|Title:||The effect of specificity of language test specifications on item construction|
|Doctoral Committee Chair(s):||McClure, Erica F.|
|Department / Program:||Education|
|Degree Granting Institution:||University of Illinois at Urbana-Champaign|
|Subject(s):||Education, Language and Literature
Education, Tests and Measurements
|Abstract:||In criterion-referenced testing, test specifications presenting the explicit guidelines for the construction of test items have been regarded as a significant tool for securing content validity of the test. It is because the requirements or conditions for the development of test items stated in test specifications are believed to help construct the homogenous items originally intended, delimiting the scope of test items. The dilemma of this item construction method lies in the high degree of explicitness: The item writer is likely to ignore the detailed description of test specifications due to practical reasons such as lack of time and/or expense. Keeping these concerns in mind, this research aims to investigate the effect of the explicitness of language test specifications on item construction.
For the purposes of this study, three test specifications for an ESL reading comprehension test differing in their degree of explicitness were developed. On the basis of these three test specifications, nine item writers developed 54 items. A test consisting of 15 items chosen out of the 54 was administered to 527 ESL students.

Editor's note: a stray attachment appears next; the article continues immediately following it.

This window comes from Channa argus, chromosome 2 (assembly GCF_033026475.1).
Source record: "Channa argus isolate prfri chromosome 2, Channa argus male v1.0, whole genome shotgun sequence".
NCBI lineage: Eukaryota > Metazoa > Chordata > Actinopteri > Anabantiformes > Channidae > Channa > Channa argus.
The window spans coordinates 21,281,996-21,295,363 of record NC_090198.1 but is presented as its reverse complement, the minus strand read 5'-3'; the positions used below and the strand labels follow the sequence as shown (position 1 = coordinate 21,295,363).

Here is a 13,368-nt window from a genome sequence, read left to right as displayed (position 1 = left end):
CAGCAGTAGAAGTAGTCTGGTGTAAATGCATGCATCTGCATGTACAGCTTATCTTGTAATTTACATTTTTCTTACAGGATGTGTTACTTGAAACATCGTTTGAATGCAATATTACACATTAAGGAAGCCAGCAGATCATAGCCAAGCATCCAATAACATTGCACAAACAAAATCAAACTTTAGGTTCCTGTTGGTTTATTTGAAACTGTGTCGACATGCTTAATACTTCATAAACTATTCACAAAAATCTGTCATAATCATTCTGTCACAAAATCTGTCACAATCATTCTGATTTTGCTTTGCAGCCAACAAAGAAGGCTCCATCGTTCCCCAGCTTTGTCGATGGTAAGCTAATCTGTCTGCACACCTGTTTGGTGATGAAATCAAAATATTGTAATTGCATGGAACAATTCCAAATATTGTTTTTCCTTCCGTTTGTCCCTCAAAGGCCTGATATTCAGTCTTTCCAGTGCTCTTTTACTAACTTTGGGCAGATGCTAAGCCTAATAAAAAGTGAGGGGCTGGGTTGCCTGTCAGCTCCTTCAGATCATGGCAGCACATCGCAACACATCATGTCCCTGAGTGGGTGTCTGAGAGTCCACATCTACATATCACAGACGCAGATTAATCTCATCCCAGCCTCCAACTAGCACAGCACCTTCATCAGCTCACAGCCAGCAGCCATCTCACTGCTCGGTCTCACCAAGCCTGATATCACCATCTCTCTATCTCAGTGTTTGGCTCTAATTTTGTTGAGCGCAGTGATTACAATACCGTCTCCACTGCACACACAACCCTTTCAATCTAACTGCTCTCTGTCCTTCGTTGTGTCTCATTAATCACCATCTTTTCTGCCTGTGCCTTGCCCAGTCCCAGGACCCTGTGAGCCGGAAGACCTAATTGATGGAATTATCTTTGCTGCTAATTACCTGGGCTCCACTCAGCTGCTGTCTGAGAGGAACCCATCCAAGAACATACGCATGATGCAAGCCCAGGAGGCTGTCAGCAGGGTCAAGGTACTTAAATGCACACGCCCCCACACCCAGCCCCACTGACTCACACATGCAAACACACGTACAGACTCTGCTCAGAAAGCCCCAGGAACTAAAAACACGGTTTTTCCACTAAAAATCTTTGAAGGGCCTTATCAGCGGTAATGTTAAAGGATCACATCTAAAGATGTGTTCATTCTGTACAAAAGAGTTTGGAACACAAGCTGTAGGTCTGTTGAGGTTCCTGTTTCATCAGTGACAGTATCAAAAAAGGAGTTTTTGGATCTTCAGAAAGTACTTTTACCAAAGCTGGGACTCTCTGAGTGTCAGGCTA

The 54 items developed were examined by three judges with respect to the quality of items. The assessment of the judges showed that the items developed on the basis of less explicit test specifications were better than those using more explicit test specifications. The statistical analysis of the test using classical test theory, item response theory, and distracter analysis, however, showed somewhat different results in that the more explicit test specifications were better than the less explicit ones in the construction of correct response and distracters.
The results of this study led us to make the following suggestions: (a) test specifications do not have to be as explicit as they could be, (b) the construction of test specifications should reflect the item writer's opinions and difficulties, and (c) test development should be an ongoing process. In order to implement the aforementioned suggestions, more research oriented towards qualitative and longitudinal paradigms, which is expected to reveal test development processes, should be conducted in the language testing field.
|Rights Information:||Copyright 1995 Cho, Dongwan|
|Date Available in IDEALS:||2011-05-07|
|Identifier in Online Catalog:||AAI9522093|
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